Original Research

Young South Africans and cultural (mal)practice: Breaking the silence in recent writing

Johan U. Jacobs
Literator | Vol 34, No 1 | a33 | DOI: https://doi.org/10.4102/lit.v34i1.33 | © 2013 Johan U. Jacobs | This work is licensed under CC Attribution 4.0
Submitted: 12 July 2012 | Published: 22 April 2013

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Johan U. Jacobs, English Studies, University of KwaZulu-Natal, South Africa


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Abstract

This article considered the literary representation of young South Africans coming of age within a post-apartheid, multicultural context and forging for themselves a modern identity across a divide between, and also within, cultures. They identify themselves with the global West, but also subscribe to indigenous African values, whilst recognising how they themselves have been damaged by corrupted cultural practices. Postcolonial theories of identity-formation – Said’s argument that post-imperial cultures are all hybrid and heterogeneous, Bhabha’s interstitial ‘third space’ where postcolonial identities are produced through processes of negotiation and translation, Hall’s theory that cultural identity is based on differences and discontinuities rather than on fixed essences, De Kock’s notion of a ‘cultural seam’ or site where cultures both differ and converge and difference and sameness are sutured together, Nuttall’s notion of entanglement, and Clingman’s theory of the transitive self – are used for understanding how young South Africans are shown in recent writing as having been shaped by traditional cultural practices and also damaged by cultural malpractices. Texts chosen for discussion are Adam Ashforth’s Madumo, about witchcraft, Russell Kaschula’s short story,‘Six teaspoons of sweetness’ and Gcina Mhlope’s short story, ‘Nokulunga’s wedding’, both of which deal with ukuthwala [forced marriage abduction] and, finally, Thando Mgqolozana’s novel, A man who is not a man, which deals with the consequences of a botched traditional circumcision. The article argued that self-reflexive critical and imaginative engagement by young people with the cultures that have formed – and deformed – them is a mark of the true coming-of-age of postcolonial and post-apartheid writing.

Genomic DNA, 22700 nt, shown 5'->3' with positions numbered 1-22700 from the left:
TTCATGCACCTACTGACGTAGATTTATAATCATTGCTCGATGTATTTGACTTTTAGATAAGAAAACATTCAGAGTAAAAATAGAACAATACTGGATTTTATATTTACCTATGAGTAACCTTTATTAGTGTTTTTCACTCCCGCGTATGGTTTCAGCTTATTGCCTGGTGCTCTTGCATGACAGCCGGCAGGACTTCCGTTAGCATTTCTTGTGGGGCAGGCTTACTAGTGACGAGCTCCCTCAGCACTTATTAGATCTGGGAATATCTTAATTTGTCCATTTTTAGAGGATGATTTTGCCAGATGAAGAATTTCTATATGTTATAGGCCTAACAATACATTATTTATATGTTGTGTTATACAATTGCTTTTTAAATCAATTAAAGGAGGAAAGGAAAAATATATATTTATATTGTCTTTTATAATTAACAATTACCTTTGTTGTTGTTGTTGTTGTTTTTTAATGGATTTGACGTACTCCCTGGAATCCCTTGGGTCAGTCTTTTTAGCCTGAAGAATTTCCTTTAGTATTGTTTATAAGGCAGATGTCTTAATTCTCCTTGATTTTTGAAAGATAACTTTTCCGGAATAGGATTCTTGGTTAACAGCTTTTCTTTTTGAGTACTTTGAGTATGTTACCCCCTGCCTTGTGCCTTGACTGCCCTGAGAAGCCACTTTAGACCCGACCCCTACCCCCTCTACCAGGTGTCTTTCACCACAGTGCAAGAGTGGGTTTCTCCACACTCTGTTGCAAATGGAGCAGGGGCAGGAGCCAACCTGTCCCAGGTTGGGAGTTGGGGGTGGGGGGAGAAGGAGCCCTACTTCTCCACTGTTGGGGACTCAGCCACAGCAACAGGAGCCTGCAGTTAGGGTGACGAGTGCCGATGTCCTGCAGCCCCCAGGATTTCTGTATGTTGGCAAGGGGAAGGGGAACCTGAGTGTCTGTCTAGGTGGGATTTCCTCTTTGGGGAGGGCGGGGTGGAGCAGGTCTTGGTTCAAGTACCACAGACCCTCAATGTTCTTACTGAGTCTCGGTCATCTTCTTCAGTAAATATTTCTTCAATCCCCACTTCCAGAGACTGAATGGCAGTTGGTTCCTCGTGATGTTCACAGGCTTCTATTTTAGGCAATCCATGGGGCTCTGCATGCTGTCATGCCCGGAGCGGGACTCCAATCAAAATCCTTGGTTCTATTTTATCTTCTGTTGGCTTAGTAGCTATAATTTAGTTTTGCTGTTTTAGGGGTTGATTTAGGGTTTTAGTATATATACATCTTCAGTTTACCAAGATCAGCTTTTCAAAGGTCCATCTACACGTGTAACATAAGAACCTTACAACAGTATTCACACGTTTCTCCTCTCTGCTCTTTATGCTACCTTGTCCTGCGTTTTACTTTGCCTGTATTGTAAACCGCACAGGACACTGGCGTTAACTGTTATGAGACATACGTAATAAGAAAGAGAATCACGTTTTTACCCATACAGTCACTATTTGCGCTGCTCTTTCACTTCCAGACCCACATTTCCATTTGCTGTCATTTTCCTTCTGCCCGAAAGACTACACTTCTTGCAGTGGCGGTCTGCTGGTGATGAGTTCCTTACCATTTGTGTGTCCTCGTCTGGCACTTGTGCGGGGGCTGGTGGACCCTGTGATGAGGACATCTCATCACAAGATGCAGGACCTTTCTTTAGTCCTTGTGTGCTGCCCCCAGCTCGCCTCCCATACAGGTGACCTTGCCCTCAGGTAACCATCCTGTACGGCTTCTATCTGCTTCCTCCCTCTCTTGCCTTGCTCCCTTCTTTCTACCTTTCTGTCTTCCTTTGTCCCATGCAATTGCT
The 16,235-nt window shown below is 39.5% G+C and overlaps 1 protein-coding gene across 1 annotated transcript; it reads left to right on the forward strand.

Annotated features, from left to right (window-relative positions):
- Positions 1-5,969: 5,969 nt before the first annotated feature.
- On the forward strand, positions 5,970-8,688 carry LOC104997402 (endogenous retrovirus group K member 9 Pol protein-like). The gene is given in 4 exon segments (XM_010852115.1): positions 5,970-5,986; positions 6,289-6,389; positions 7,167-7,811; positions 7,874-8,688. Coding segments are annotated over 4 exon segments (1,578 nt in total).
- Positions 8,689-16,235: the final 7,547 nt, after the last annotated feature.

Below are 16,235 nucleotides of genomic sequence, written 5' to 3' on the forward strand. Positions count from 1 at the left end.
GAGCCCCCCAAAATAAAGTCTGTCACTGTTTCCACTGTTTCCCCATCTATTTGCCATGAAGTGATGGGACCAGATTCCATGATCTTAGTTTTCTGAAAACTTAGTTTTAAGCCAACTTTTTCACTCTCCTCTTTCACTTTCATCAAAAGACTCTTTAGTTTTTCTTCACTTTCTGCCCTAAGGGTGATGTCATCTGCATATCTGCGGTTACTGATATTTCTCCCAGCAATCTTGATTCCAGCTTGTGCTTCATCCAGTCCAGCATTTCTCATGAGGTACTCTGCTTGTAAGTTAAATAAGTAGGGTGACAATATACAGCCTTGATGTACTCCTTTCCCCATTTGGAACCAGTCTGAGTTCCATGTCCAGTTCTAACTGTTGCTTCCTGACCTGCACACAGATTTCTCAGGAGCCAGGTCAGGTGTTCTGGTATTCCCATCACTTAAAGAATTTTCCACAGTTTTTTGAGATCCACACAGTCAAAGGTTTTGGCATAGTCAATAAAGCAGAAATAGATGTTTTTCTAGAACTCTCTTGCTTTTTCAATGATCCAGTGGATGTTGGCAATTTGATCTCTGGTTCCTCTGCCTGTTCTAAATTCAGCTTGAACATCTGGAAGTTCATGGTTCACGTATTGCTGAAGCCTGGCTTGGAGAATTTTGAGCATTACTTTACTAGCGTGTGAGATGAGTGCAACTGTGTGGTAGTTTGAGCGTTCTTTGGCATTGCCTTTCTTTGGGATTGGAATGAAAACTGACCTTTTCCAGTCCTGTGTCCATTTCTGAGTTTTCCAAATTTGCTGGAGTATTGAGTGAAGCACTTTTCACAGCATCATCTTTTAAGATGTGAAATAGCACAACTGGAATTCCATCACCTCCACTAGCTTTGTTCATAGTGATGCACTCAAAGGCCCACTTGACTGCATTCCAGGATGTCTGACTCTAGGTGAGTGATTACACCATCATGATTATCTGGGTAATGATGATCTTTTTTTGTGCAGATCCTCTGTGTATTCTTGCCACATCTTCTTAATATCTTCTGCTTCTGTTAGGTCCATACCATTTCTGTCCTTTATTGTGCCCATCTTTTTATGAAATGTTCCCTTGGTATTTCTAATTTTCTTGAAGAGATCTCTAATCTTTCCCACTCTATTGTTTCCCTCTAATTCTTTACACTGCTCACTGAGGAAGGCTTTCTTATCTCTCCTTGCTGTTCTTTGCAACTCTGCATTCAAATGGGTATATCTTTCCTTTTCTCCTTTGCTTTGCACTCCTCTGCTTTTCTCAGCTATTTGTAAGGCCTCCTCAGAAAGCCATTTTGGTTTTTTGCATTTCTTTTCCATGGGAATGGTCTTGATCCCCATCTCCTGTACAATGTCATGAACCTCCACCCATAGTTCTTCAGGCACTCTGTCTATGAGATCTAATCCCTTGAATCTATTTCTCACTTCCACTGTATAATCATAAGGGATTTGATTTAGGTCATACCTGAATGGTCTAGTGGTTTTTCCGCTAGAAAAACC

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Crossref Citations

1. Michiel Heyns’s Lost Ground: The white man’s sense of identity and place in a decolonised Africa and a democratic South Africa
Renate Lenz
Literator  vol: 38  issue: 1  year: 2017  
doi: 10.4102/lit.v38i1.1329